As a young seminarian, I first visited prison as part of my contextual education. I entered the prison doors believing I was on my way to reforming the criminal justice system—becoming an advocate for righteousness.
Once inside the holding room of a minimum security prison, I encountered an inmate one-on-one, a quiet young man who hardly spoke. I expected to hear a hard story about life in prison, his degradation and angst. But I heard nothing. I only saw tears streaming down his face as he finally spoke, “You’re the only person who has visited from the outside in four years.”
I was his only visitor—no family, no friends.
As I reached out to comfort the young man, the guard told him—not me—to “back away.” I went into the prison charged with changing the world with my passion and insight, but left learning that I need only be present.
We’re reminded of this “ministry of presence” throughout Scripture: “Remember those who are in prison, as though you were in prison with them; those who are being tortured, as though you yourselves were being tortured” (Hebrews 13:3) and “I was in prison and you visited me” (Matthew 25:36).
Many of us who read Matthew 25 find feeding the hungry and clothing the naked less of an energy drain than making prison visits. But both the pen of the Hebrews preacher and the lips of Jesus urge believers to remember those in prison.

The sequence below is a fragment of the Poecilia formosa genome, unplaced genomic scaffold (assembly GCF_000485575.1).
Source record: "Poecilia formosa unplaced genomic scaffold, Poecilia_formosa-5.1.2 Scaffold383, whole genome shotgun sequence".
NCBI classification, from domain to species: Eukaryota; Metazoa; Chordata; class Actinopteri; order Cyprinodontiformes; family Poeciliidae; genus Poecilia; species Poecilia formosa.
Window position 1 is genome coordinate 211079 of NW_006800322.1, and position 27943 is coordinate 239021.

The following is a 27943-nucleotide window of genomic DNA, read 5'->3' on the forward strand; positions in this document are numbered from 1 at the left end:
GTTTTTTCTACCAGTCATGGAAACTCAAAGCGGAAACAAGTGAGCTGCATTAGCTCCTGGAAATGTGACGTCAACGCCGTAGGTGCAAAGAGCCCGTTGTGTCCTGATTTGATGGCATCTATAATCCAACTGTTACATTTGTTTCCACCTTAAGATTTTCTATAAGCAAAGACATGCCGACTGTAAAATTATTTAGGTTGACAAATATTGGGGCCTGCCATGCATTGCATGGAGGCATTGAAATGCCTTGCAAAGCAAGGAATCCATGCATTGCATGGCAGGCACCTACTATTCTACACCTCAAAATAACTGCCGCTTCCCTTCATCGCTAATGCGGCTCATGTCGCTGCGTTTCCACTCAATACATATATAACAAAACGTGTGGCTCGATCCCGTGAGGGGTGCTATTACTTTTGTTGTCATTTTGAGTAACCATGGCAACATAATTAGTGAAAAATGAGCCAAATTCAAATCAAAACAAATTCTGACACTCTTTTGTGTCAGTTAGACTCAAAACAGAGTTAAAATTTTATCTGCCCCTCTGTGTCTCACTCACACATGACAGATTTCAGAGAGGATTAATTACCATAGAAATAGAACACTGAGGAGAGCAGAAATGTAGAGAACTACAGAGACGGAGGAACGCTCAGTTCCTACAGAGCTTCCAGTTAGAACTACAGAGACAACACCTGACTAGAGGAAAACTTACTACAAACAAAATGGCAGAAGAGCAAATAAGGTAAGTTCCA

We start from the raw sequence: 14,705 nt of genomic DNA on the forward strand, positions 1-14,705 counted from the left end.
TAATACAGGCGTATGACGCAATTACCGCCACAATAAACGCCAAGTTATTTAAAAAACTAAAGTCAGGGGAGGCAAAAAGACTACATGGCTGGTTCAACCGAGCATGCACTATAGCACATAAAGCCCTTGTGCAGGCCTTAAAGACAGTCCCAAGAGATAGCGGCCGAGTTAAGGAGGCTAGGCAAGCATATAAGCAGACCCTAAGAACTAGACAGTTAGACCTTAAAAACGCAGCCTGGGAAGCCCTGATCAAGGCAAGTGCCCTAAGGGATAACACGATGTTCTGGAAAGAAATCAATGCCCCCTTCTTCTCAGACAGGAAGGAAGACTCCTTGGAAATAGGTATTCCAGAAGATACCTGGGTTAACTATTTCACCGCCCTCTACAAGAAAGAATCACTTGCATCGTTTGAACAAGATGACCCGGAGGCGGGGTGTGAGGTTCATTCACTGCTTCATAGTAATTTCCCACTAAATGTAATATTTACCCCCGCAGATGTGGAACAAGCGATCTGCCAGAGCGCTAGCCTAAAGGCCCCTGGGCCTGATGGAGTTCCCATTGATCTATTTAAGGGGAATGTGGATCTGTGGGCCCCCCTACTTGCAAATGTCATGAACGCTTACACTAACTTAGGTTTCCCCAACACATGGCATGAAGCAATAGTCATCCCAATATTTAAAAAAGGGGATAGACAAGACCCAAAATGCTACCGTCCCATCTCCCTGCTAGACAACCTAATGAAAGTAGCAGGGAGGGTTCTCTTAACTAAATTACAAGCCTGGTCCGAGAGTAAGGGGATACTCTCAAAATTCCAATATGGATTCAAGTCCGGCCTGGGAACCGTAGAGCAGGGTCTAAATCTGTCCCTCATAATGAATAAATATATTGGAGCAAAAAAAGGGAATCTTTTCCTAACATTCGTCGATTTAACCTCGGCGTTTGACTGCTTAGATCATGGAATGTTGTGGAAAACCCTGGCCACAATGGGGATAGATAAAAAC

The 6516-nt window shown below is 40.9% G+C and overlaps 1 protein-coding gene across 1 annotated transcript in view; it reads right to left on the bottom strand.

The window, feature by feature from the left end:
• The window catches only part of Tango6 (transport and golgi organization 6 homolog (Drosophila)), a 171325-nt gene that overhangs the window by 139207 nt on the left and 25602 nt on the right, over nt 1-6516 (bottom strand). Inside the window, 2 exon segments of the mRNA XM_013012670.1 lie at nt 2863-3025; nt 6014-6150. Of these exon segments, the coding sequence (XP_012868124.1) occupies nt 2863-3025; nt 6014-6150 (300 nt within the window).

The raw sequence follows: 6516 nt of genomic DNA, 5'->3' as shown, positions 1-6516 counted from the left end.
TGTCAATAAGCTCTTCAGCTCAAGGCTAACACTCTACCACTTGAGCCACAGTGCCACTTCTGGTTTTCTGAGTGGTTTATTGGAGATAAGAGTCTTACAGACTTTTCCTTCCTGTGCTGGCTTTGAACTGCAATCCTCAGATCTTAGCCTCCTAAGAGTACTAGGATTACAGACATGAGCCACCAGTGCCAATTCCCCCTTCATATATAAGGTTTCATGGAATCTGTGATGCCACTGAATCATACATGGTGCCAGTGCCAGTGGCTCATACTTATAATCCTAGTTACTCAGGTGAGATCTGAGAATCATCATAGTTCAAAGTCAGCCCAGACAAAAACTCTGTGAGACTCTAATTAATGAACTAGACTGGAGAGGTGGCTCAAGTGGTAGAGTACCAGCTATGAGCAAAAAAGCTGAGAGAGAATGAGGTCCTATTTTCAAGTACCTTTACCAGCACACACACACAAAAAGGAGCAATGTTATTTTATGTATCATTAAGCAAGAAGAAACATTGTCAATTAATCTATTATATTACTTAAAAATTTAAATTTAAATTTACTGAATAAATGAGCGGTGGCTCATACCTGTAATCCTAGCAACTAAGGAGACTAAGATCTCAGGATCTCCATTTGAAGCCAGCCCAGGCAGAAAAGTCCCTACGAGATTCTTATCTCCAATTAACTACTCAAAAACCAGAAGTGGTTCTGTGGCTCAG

Here’s a startling fact: The United States has the highest documented incarceration rate in the world. Although we have fewer than 5 percent of the world’s population, we have 23.4 percent of the world’s prison population, according to the Institute for Criminal Policy Research.
As Christians we cannot ignore that population and say we’ve done our whole duty to God. We must remember—and act.
Remember is a serious word, for it calls for more than just occasionally mentioning someone in prayer—it means behaving as if we, too, were in danger of imprisonment. The Hebrews preacher asks us to personally identify with sufferers. Many of us—perhaps most of us—aren’t eager to do so, especially because, in many cases, the act that resulted in the person’s incarceration isn’t something we’d condone. It may even be something we abhor.
Critics say America’s high incarceration rate may be due to sentence length for crimes such as theft and drug possession, as well as for the high number of nonviolent and “victimless” offenders who are imprisoned.
Whatever the reasons, a lot of people are behind metal bars in America.
It’s July—the month we celebrate freedom and liberty in many and various ways. But as people of God, liberty goes much deeper.
Liberty is a way of life—both before God and as a state of being free from shackles. When the Messiah comes, one of his tasks will be “to proclaim liberty to the captives” (Isaiah 61:1).
Although imprisonment of some may continue to be necessary for the well-being of society, we cannot forget that God continues to pursue those who are locked away—not to break or quench but to restore and heal. God asks us to carry “inside” the gospel of God’s steadfast love.
This is the solemn and sure promise of God’s unfailing presence and care in affirming what the son sets free is free indeed.
If we wish to do our whole duty to God, we should embody his love for people who are in prison.
—From the ELCA social statement “The Church and Criminal Justice: Hearing the Cries.”